During a snowstorm to shut my niece up that wanted something to read. Less then 10 years later and over 35 million words and dozens of stories, I'm still going strong.
How do you approach cover design?
Just like with a nicely prepared meal, we eat with our eyes first. If a cover doesn't pull a reader/buyer in, they will walk past it regardless of how amazing the story inside is. Sometimes a simplistic cover can say all the words the author is unable to articulate, and other times the cover paints the picture so seamlessly that the reader feels as if they know what's inside without reading a single page. Personally, I try to modify and customize purchased stock art used in covers and stay away from popular stock art since you'll find the same man or woman or couple on 25 covers in the same genre. Sometimes it's a simplistic as changing skin tone, eye color, or hair color, and other times it's as complex as removing an entire head and placing another's one it, enlarging a bust size, or enlarging a waist size. The biggest problem that I find for my covers is finding ethnic cover art models because the mainstream literary world is extremely whitewashed. I try to have very diverse and colorful characters (inside and out) in my books. Something for everyone, really. My biggest pet peeve with book covers are people that don't know the rules, that don't understand that you have to purchase rights to photos, fonts, filters, etc. One legit cover can have up to 10 rights licenses purchased for just ONE cover. So many indie writers don't take the time to learn the legality and it causes those that do it right to lose amazing photographers and font artists that don't want to deal with the indie publishing world because of one bad apple.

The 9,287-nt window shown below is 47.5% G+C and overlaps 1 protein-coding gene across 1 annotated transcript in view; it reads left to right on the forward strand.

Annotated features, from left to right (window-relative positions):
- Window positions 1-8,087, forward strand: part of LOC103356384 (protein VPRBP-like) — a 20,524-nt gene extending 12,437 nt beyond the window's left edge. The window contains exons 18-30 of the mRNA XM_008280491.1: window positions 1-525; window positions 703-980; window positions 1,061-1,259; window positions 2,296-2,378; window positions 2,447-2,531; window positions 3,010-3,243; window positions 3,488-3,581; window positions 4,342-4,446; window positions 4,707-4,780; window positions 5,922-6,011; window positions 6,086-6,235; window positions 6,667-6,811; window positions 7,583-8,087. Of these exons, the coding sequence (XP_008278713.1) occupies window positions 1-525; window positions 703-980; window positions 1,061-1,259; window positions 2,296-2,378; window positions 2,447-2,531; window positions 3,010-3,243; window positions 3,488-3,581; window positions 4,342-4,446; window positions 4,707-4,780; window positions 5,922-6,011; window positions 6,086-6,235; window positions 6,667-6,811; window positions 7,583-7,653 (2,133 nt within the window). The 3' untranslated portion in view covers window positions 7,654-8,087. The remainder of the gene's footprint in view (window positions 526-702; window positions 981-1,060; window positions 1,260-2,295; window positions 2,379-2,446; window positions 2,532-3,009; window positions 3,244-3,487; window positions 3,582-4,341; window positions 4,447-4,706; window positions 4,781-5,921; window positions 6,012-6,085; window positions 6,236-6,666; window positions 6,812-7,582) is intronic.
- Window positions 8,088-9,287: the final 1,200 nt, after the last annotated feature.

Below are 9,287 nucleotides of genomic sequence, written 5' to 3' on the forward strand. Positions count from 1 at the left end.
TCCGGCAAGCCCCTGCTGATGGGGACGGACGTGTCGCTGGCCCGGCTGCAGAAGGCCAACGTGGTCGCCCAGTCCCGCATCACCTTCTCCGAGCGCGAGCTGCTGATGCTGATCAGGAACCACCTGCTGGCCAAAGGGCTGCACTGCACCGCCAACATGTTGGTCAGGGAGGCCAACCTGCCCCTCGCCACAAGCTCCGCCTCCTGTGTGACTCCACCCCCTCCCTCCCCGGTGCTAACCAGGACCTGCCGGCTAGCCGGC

What are your five favorite books, and why?
R.A. Salvatore's the Dark Elf Trilogy. Blew my mind and brought me into the world of reading, elves, battle, action, adventure, and description.
Chuck Palahniuk's Choke, Fight Club, Snuff, and Rant. His writing style is mind blowing and the cynical minded characters are so beautifully done that it's jaw dropping.
Charlie Sinn's Mistress Shade's School of Skin, and Romancing The Dead Trilogy. Not a big erotica reader, I found Charlie's world building beyond beautiful and realistic even in fantasy settings. The banter between characters, how they stand alone and are memorable, his detail to his BDSM art form is beautiful. The stories are meant to be dark, sexy, sensual, and leave you rooting for everyone, even the bad guys.
What is your e-reading device of choice?
My Nook died so I'm down to a Kindle paper white since I can't stand to read on anything backlit.
What book marketing techniques have been most effective for you?
Word of mouth. I rather write than spend hours marketing with little reward, in most cases.
Describe your desk
Cluttered at the moment. We're in the process of moving.
Where did you grow up, and how did this influence your writing?